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Avian malaria prevalence in Blackcaps along a Central European migratory divide

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Hasselmann, T. (2017). Avian malaria prevalence in Blackcaps along a Central European migratory divide. Master Thesis, Universität zu Lübeck, Lübeck.


Cite as: http://hdl.handle.net/21.11116/0000-0001-5473-F
Abstract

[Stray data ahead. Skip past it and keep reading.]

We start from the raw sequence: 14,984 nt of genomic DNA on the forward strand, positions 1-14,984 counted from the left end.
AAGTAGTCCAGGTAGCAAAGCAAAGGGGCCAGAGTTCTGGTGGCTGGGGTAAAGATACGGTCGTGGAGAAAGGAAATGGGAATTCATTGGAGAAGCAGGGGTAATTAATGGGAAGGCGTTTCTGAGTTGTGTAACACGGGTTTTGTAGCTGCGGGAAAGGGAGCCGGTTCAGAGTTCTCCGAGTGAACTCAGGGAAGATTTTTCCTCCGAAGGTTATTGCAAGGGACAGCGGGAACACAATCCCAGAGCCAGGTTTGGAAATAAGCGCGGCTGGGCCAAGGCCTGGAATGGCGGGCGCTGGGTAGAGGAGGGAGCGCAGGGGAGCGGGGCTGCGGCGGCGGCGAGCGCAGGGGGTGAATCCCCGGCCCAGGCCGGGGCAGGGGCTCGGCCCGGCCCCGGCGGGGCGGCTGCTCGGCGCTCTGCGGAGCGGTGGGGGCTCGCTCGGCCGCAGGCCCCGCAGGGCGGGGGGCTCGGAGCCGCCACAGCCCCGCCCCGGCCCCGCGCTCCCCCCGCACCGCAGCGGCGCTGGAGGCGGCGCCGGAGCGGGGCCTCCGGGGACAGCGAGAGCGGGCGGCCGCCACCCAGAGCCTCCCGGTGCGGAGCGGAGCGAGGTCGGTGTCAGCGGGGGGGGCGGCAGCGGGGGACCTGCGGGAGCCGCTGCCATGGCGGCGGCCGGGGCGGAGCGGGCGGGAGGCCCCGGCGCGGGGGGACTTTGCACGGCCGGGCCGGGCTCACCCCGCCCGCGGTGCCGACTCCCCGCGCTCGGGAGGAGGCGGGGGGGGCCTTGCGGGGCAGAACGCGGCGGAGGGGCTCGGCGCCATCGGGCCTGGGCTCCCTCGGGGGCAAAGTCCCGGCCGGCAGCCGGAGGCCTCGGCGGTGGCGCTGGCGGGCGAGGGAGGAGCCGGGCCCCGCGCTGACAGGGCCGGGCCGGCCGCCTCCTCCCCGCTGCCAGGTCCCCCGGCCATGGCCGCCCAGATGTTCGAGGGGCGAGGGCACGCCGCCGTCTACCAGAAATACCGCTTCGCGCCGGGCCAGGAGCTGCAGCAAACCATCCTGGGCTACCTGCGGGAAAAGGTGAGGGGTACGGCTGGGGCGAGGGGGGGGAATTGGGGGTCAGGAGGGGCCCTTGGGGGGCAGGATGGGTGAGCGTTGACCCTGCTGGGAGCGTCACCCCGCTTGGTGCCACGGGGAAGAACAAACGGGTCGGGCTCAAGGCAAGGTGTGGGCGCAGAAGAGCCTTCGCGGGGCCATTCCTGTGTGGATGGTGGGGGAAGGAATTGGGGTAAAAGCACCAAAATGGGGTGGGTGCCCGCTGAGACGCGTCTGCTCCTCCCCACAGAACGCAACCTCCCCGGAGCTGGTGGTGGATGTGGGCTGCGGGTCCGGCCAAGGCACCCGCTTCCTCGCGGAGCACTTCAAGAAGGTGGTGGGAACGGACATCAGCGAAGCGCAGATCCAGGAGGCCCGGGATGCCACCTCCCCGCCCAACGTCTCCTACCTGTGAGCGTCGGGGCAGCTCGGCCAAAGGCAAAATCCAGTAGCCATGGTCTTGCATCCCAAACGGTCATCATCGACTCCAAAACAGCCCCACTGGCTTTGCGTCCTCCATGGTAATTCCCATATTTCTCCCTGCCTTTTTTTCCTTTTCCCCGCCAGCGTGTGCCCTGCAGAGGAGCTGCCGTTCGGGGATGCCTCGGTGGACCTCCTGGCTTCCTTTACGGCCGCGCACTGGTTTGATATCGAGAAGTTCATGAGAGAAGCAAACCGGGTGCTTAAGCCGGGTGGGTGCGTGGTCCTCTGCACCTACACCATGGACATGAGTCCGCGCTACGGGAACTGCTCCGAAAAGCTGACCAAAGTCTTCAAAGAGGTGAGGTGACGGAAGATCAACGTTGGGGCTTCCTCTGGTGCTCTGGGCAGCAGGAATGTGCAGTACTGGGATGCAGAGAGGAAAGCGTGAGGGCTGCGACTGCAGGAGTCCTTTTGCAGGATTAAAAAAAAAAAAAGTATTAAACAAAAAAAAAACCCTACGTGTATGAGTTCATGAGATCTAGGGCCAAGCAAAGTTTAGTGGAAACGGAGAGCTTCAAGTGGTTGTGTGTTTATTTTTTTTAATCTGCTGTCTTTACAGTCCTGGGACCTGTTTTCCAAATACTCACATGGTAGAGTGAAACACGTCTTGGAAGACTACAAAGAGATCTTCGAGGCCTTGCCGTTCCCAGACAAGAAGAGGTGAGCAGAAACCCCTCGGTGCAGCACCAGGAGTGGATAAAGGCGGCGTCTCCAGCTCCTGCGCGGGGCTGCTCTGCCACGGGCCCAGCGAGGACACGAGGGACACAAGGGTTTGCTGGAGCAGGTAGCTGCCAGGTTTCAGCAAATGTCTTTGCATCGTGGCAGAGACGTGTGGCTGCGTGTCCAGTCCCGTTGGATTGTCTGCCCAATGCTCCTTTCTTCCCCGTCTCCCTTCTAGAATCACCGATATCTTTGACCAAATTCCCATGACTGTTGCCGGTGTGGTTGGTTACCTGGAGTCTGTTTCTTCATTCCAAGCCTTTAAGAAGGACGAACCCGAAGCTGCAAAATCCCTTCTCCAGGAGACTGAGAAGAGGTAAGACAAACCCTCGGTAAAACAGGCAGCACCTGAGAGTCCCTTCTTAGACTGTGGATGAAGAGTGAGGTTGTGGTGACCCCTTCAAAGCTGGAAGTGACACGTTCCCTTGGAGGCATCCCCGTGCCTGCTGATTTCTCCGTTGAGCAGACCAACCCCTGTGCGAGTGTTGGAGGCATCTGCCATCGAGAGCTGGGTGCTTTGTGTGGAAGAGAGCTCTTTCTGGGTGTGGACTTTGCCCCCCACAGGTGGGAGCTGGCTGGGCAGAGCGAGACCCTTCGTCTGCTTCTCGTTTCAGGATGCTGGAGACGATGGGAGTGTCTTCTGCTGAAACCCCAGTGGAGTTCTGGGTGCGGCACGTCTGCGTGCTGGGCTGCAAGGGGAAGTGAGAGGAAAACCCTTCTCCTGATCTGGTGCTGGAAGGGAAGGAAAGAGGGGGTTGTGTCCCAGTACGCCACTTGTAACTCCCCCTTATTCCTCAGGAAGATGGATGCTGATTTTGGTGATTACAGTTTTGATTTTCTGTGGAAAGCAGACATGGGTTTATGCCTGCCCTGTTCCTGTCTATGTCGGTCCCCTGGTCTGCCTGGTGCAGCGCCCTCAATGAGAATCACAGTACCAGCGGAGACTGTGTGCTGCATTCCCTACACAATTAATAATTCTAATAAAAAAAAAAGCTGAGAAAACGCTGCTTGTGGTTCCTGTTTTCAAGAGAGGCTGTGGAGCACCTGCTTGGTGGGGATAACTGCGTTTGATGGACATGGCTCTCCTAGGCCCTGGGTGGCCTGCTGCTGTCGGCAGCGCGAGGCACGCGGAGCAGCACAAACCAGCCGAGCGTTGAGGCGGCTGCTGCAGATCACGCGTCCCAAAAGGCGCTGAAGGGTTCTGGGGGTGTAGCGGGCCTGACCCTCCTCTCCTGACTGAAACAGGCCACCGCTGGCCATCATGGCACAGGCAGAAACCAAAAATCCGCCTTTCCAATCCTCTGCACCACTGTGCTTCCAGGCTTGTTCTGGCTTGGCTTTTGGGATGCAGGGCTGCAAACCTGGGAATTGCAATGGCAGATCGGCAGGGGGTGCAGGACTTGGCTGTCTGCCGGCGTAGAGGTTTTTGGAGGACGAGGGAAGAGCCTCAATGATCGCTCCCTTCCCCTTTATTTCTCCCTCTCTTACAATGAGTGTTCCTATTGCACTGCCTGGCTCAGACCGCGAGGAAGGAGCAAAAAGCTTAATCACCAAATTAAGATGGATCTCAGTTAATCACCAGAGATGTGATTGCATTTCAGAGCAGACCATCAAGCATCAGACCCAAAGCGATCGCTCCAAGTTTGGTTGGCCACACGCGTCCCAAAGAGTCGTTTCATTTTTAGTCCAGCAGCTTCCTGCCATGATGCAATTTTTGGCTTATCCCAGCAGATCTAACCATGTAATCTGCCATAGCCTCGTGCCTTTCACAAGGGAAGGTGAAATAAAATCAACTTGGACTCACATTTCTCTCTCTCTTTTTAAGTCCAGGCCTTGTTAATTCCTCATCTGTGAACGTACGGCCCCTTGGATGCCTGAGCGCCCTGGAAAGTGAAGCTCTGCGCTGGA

Avian migration is one of the biggest mysteries in science. Every year, small birds migrate hundreds of kilometers to their wintering ground in autumn and in spring they migrate back to their breeding ground. Especially fascinating are young birds on their first migration who – despite no prior knowledge of their goal –master these journeys with amazing precision. To successfully migrate, they need to undergo extreme physiological adaptations to survive this journey. Blackcaps (Sylvia atricapilla) small songbirds that migrate individually at night show a variety of different migratory phenotypes across their breeding distribution. In Austria, they exhibit a so-called migratory divide. Austrian blackcap populations on either side of the divide show clearly different migratory directions, they migrate south east and south west. The migratory divide is the area inbetween, where both phenotypes breed and possibly interbreed. When the birds migrate, so do the parasites that infect them. Between the avian host and the avian malaria parasite, there is a two-way interaction; the parasite has an influence on the bird‟s condition and thereby on the success of the bird‟s migration. A change in environment due to avian migration has an influence on the parasite‟s reproductive cycle. In this study, I am investigating these interactions by looking at the communities of avian malaria parasites in blackcaps across a migratory divide. I want to answer the question: Do avian malaria communities differ in disparate migratory populations of the host? To address this question I am studying the haemosporidian infections in blackcaps across Austria by using a nested PCR-based molecular method in combination with Sanger sequencing. My results reveal an overall prevalence of 89.2% and a presence of all three haemosporidian parasite genera. I found a significant correlation between avian malaria infection and the elevation of the host‟s breeding ground, but could not find a link between differences in migratory phenotype and avian malaria infection.